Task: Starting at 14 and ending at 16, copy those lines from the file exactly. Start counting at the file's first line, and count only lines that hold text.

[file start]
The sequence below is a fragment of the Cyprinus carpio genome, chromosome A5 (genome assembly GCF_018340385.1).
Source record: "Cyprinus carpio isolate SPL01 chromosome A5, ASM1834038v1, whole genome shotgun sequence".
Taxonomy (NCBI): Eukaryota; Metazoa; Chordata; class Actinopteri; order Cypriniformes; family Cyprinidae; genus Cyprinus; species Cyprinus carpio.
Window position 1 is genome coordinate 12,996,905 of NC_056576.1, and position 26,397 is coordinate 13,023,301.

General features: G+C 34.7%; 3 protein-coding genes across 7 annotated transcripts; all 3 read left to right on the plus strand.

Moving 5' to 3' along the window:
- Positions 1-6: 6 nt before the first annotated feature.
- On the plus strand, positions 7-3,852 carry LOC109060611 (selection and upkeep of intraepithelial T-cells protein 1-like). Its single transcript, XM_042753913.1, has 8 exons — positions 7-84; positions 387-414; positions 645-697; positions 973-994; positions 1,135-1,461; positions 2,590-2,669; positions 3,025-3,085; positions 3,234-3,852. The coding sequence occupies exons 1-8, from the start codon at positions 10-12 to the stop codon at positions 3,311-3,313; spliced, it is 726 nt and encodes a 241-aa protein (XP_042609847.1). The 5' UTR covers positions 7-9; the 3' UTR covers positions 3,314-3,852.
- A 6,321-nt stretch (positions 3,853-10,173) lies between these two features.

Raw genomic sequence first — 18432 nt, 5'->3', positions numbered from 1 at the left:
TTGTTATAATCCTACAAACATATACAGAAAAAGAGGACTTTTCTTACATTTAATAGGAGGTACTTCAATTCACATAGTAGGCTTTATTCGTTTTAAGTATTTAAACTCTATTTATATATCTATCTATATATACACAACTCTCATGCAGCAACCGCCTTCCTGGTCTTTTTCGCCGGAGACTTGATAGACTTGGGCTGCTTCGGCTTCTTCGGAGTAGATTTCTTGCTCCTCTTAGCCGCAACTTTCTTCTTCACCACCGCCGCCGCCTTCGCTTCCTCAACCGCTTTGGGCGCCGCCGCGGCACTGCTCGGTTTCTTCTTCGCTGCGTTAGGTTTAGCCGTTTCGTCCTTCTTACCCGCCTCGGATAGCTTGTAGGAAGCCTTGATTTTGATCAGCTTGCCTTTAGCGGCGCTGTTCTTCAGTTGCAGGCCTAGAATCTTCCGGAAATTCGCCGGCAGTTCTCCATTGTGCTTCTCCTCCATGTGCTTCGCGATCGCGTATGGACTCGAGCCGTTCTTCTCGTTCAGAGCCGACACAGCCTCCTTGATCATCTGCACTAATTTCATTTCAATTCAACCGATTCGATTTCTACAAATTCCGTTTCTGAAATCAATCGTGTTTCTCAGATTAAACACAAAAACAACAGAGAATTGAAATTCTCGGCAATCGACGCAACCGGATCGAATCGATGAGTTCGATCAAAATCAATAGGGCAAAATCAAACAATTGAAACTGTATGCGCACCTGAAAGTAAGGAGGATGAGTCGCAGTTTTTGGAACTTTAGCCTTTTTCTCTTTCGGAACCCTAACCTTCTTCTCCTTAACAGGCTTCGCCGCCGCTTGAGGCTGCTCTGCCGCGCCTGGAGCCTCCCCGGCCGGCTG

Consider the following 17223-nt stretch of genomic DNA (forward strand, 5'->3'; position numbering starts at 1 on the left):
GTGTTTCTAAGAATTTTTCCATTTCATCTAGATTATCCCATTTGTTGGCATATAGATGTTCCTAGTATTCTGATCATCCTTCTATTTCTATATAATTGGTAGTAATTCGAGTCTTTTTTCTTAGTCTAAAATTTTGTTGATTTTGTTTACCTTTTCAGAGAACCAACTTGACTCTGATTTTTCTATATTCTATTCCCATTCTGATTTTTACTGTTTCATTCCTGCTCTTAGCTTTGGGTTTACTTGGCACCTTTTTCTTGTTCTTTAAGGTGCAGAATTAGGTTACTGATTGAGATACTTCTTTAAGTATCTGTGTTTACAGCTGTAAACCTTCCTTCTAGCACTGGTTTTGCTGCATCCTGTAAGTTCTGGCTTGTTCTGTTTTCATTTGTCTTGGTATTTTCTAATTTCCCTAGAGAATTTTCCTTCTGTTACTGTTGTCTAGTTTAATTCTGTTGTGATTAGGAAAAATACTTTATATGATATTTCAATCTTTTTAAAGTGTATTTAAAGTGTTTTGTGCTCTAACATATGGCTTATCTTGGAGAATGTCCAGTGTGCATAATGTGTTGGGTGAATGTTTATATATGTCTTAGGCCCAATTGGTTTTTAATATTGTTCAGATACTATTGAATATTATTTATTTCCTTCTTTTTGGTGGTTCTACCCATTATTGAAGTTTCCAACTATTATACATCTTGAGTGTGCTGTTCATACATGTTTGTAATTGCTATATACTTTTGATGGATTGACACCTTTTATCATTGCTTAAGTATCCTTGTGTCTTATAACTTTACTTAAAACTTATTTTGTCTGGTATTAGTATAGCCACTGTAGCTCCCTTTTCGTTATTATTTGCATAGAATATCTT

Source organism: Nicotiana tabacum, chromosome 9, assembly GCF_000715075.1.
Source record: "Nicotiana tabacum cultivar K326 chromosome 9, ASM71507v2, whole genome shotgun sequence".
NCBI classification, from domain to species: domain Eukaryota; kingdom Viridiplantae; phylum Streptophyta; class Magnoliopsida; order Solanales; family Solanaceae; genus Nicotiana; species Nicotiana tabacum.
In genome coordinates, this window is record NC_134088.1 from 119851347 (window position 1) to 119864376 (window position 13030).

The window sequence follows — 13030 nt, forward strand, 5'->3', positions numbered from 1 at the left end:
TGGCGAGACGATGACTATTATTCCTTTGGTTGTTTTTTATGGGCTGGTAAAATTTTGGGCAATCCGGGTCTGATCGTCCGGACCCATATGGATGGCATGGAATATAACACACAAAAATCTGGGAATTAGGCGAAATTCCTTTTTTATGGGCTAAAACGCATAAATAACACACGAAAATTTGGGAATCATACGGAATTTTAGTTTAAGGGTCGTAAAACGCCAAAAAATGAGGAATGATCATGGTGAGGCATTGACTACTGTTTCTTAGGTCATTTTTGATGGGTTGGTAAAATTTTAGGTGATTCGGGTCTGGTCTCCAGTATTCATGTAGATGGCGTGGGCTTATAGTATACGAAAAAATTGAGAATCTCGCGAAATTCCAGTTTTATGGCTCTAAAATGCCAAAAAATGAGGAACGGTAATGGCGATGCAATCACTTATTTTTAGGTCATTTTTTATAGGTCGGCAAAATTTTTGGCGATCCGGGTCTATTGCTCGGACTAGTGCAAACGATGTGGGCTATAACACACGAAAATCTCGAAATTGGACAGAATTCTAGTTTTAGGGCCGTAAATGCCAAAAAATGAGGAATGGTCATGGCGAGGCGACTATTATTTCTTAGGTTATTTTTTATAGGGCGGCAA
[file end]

Source organism: Nicotiana tabacum, chromosome 9, assembly GCF_000715075.1.
Source record: "Nicotiana tabacum cultivar K326 chromosome 9, ASM71507v2, whole genome shotgun sequence".
NCBI classification, from domain to species: domain Eukaryota; kingdom Viridiplantae; phylum Streptophyta; class Magnoliopsida; order Solanales; family Solanaceae; genus Nicotiana; species Nicotiana tabacum.